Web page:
As we reported in detail last February, UC Berkeley is at the forefront of the government’s push to develop more efficient ways of using rare earths that are key to a range of so-called “clean energy” technologies, including one especially critical element, dysprosium.
From a Lawrence Berkeley National Laboratory announcement we included in a post last February:
Belonging to a family of elements known as lanthanides—also called rare earths—dysprosium and other rare earths are used in almost every high-tech gadget and clean energy technology invented in the last 30 years, from smart phones to wind turbines to hybrid cars. Although the United States was self-sufficient in rare earths or obtained them on the free market until the early 2000s, the vast majority are now mined in China and the supply has been subject to fluctuations. The Department of Energy’s (DOE) Lawrence Berkeley National Laboratory (Berkeley Lab) aims to change the status quo by reviving the study of these critical materials to better understand how to extract them, use them more efficiently, reuse and recycle them and find substitutes for them.
With most of the world’s developed dysprosium supplies in China, along with other critical rare earths, the Obama administration has launched a major military shift, concentrating American naval forces in the Pacific while using legal pressure to force China to part with more of its stockpiles, resources critical for American high tech industry.
Now comes a new report from the Department of Energy revealing that no matter how much of China’s dysprosium goes on the market, it’s not going to be enough.
From the U.S. Department of Energy Critical Materials Strategy [PDF]. Click on the image to enlarge:
From the report:
Figure 4-4 illustrates the ranges of projections of global requirements for dysprosium oxide in magnets for wind turbines and vehicles, as well as non-clean energy use during the period of 2010–2025. These amounts are given in terms of dysprosium oxide because it is the commercial feedstock from which dysprosium metal is refined and NdFeB magnets are fabricated. Also included in Figure 4-4 are supply estimates for 2010 and 2010 plus additional individual mines, as well as an estimate for 2015 supply.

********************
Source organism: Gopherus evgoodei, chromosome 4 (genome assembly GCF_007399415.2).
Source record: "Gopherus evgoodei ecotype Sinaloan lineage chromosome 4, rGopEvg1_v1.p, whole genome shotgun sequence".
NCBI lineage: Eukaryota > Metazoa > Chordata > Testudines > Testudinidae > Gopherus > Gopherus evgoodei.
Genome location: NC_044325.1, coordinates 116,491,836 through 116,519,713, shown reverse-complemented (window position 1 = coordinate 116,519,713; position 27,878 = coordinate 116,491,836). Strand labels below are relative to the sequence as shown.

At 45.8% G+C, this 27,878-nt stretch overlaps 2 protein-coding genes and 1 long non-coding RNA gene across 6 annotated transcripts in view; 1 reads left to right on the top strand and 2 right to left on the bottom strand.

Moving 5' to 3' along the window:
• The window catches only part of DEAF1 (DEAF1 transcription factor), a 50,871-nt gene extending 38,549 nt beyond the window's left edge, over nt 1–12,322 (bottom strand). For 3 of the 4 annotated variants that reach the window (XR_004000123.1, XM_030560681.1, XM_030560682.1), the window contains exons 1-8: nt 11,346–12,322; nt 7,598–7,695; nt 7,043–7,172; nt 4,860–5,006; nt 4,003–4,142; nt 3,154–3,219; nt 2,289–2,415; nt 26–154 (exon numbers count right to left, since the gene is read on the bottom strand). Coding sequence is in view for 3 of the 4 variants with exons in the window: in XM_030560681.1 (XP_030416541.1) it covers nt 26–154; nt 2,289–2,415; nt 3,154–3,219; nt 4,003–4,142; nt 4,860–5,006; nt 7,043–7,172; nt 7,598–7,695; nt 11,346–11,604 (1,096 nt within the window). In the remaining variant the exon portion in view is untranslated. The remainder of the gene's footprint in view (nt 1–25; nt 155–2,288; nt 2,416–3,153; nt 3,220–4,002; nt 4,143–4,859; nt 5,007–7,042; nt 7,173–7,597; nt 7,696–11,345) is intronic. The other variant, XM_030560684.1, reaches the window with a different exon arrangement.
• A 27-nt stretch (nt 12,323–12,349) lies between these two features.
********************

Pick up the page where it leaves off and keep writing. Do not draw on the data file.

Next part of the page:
Figure 4-4 shows that the basic availability of dysprosium oxide is tight in the short term. Anticipated new mines will provide relatively little new supply—an additional 10%—by 2015. Global demand meets or exceeds projected 2015 supply under all four trajectories in the beginning of the medium term. Non-clean energy demand alone will lead to a supply-demand mismatch by the middle of the medium term under the assumed trajectory, highlighting the need for corresponding material intensity improvements or substitutes in non-clean energy technologies. Clean energy demand makes up a growing share of global dysprosium demand, increasing from 11% in 2010 to 52% in 2025 under Trajectory C. Demand for dysprosium oxide is roughly four-times as much for vehicles compared to wind turbines in 2025. In order to meet demand under Trajectory C, global production of dysprosium oxide needs to more than double by 2025. The developing supply-demand imbalance in the medium term under all trajectories highlights the importance of R&D on alternative approaches to heat management (a main function of the dysprosium content) in magnets or substitutes for NdFeB magnets in general in clean energy technologies.